The heat kills more people each year in North America than freezing temperatures, tornadoes, hurricanes, ice storms and lightening. In Toronto, there are about 120 deaths annually from extreme heat as compared to 105 deaths from extreme cold.
That’s a fact York MES student Tanya Gulliver is willing to bet most people don’t know. “Heat kills more than all other weather-related conditions combined,” said Gulliver. With impending climate change, scientists are predicting hotter summers, and that could mean an increase in the number of heat-related deaths unless something is done.
Right: Peer outreach workers for the West End Heat Registry team Paul (back left), Andrew (also PARC drop-in relief staff), Tanya Gulliver, Kathy, Laura (front left) and Debbie
Gulliver is doing her part in trying to save lives as the coordinator of North America’s first heat registry program – the West End Heat Registry, run out of the Parkdale Activity-Recreation Centre (PARC) in Toronto. A pilot project, the registry received a $15,000 grant from the city to develop and run the program and a $6,000 York research impact Knowledge Mobilization scholarship, which pays for Gulliver’s time for the summer.
“We actually couldn’t have done what we’re doing without the York Knowledge Mobilization money,” says Gulliver.
The impetus for the program was the 2005 heat-related death of PARC member Richard Howell, after being sent home from the hospital to his third-floor rooming house without air conditioning during one of the city’s hot spells. In 2006, the city gave a small amount of money to PARC toward an outreach program, but nothing for the summer of 2007.
So Gulliver did her research and made a deputation to the Toronto Board of Health recommending, among other things, that a heat registry be set up in the city’s west end. Toronto city councillor for Ward 14 Parkdale-High Park Gord Perks, brought the recommendations to council and a grant followed in the fall of 2007.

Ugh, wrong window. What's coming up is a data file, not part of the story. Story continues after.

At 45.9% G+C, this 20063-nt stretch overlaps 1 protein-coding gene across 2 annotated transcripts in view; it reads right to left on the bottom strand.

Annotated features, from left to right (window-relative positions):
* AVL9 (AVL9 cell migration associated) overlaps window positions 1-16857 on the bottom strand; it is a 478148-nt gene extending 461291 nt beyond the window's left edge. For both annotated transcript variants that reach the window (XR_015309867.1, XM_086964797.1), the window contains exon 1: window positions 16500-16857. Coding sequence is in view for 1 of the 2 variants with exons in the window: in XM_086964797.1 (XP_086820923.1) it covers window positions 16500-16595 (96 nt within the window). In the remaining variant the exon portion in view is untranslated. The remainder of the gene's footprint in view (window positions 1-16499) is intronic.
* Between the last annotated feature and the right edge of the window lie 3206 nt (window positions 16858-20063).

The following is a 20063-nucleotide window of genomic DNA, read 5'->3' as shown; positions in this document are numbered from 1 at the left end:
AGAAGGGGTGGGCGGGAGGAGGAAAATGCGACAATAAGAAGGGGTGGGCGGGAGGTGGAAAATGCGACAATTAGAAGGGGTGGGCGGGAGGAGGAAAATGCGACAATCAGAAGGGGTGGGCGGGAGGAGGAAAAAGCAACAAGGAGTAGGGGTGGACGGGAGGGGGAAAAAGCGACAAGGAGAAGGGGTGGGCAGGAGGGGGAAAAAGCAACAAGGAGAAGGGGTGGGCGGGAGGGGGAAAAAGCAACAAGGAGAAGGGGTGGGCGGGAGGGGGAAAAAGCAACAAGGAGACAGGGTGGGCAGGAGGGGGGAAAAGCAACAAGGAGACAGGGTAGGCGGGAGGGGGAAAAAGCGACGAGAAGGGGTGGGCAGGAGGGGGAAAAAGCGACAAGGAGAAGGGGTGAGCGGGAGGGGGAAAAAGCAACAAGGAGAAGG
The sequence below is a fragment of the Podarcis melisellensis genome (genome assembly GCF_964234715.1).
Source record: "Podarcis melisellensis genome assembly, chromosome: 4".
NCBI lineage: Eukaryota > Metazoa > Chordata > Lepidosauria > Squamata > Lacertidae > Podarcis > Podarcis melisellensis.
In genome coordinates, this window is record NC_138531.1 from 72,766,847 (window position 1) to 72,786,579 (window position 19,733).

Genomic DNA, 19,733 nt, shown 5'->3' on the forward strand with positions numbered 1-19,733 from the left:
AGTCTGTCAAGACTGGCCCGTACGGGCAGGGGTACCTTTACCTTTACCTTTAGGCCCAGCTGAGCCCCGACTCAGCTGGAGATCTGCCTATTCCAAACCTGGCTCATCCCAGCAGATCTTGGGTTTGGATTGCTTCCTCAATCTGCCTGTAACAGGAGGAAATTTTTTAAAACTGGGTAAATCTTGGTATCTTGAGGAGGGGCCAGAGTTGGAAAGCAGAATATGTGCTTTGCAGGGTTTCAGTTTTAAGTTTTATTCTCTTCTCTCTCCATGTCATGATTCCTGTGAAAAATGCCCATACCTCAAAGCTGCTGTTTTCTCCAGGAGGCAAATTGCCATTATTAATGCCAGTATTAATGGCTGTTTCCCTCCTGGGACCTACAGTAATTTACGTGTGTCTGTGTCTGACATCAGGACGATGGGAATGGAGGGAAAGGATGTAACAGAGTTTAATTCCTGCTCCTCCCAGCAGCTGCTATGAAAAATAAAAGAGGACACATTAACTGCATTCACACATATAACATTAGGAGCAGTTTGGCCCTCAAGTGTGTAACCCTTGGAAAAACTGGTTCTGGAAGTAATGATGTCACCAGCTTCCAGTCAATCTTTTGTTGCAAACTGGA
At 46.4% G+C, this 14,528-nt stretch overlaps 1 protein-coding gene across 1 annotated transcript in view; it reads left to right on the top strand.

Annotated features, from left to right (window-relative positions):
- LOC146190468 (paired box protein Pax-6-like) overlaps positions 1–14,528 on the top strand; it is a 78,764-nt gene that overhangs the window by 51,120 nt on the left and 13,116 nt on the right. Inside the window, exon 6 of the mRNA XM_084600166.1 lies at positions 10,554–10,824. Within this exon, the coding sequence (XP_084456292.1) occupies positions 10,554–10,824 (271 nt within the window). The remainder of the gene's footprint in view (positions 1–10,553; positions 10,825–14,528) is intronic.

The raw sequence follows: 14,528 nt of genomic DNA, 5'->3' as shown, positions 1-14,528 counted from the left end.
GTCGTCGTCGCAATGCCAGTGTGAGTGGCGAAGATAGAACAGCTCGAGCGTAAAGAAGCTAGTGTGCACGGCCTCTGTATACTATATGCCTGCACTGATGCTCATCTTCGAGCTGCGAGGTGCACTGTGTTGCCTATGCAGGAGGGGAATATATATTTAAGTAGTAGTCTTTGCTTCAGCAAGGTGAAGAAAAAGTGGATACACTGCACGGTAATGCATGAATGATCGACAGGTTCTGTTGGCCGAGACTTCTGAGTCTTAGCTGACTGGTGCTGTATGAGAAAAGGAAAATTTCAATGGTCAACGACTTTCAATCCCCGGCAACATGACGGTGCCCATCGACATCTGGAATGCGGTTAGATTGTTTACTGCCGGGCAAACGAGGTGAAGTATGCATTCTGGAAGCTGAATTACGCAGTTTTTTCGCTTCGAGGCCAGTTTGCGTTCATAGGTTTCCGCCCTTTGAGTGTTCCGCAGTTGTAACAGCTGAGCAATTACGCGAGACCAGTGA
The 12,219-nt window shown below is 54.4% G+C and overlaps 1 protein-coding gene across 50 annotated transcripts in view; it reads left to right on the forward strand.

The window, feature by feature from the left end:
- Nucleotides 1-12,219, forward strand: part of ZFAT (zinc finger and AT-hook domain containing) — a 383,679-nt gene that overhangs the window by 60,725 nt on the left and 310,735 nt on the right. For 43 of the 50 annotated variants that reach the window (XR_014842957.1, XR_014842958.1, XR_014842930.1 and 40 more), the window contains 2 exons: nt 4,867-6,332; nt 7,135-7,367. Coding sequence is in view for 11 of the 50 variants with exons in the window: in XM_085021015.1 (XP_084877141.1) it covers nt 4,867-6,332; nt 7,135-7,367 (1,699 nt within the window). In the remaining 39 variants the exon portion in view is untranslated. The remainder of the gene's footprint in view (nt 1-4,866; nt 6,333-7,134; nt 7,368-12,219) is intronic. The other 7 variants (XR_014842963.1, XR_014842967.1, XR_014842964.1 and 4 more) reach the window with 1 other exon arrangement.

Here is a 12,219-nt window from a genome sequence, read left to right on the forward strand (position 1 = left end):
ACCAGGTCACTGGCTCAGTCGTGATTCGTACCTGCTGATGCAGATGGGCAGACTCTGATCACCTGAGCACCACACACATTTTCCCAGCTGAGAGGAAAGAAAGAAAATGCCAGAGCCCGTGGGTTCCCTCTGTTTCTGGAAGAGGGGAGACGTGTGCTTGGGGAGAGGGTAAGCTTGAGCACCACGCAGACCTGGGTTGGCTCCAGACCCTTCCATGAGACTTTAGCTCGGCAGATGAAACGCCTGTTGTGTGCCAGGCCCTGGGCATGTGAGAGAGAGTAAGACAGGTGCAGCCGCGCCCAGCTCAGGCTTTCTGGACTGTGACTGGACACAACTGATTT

Left: From left, Rose and Jack, peer outreach workers for the West End Heat Registry
Gulliver says she thought they could look to the US – Philadelphia or Chicago, where some 700 people died during the 1995 heat wave – for a heat registry model. What Gulliver wanted to know was the political, economic, health, and social factors that contributed to the deaths, but there was no heat registry system in place. “No one else was doing this. This is a unique project at least in North America. So we had to start from scratch and build it.”
Eight peer outreach workers, familiar with the community and its people, have been instrumental in the early success of the heat registry program. They are the ones administering a questionnaire to residents in the community designed to identify those at-risk. The questionnaire looks at the person’s living environment, social environment, physical health – whether they have breathing problems, heart issues or diabetes – and their mobility. “Social isolation is the number one risk factor,” said Gulliver. “We also ask about emotional health because at PARC most of our members have suffered with mental health issues.”
The outreach workers follow up with those on the registry – about 90 people so far – on heat alert days. If the workers don’t see the residents in the PARC’s drop-in centre, at the library or area coffee shops, they’ll call them or drop by their homes to ensure they’re all right. “We probably have about 80 per cent of them coming into the drop-in centre on heat alert days,” said Gulliver. She credits that to the good work of the outreach workers who have managed to get the word out about the dangers of heat.
Right: West End Heat Registry peer outreach workers Rose and Jack show off their heat busters T-shirts
“You’re helping people at the grassroots level," said Jack MacDonald, one of the outreach workers. "As a peer, they’re connecting with me and I try and make their day a little more comfortable.”
Part of the problem, said MacDonald, is that people are afraid their landlords will raise their rent if they get an air conditioner. Still, he was surprised at the amount of at-risk people in the Parkdale community. “I didn’t realize there were so many people in the west end that needed to be checked. It’s tough, especially for people with breathing problems. They really do appreciate that someone is out there and cares.”
Gulliver agrees saying the response to the heat registry has been really positive. She hopes the city will fund the model for other high-risk areas of Toronto and that cities across North America will adapt it to their needs. Thanks to the work of the West End Heat Registry, Toronto has agreed to supply about 50 people with disabilities with air conditioners this summer.
There is no heat limit in Ontario, said Gulliver. Landlords are not responsible for keeping the temperature below a certain level. “The milk act in Ontario regulates the temperature of milk from cow to consumer…but there is nothing for people.”
To watch a short video clip created by the Star, click here.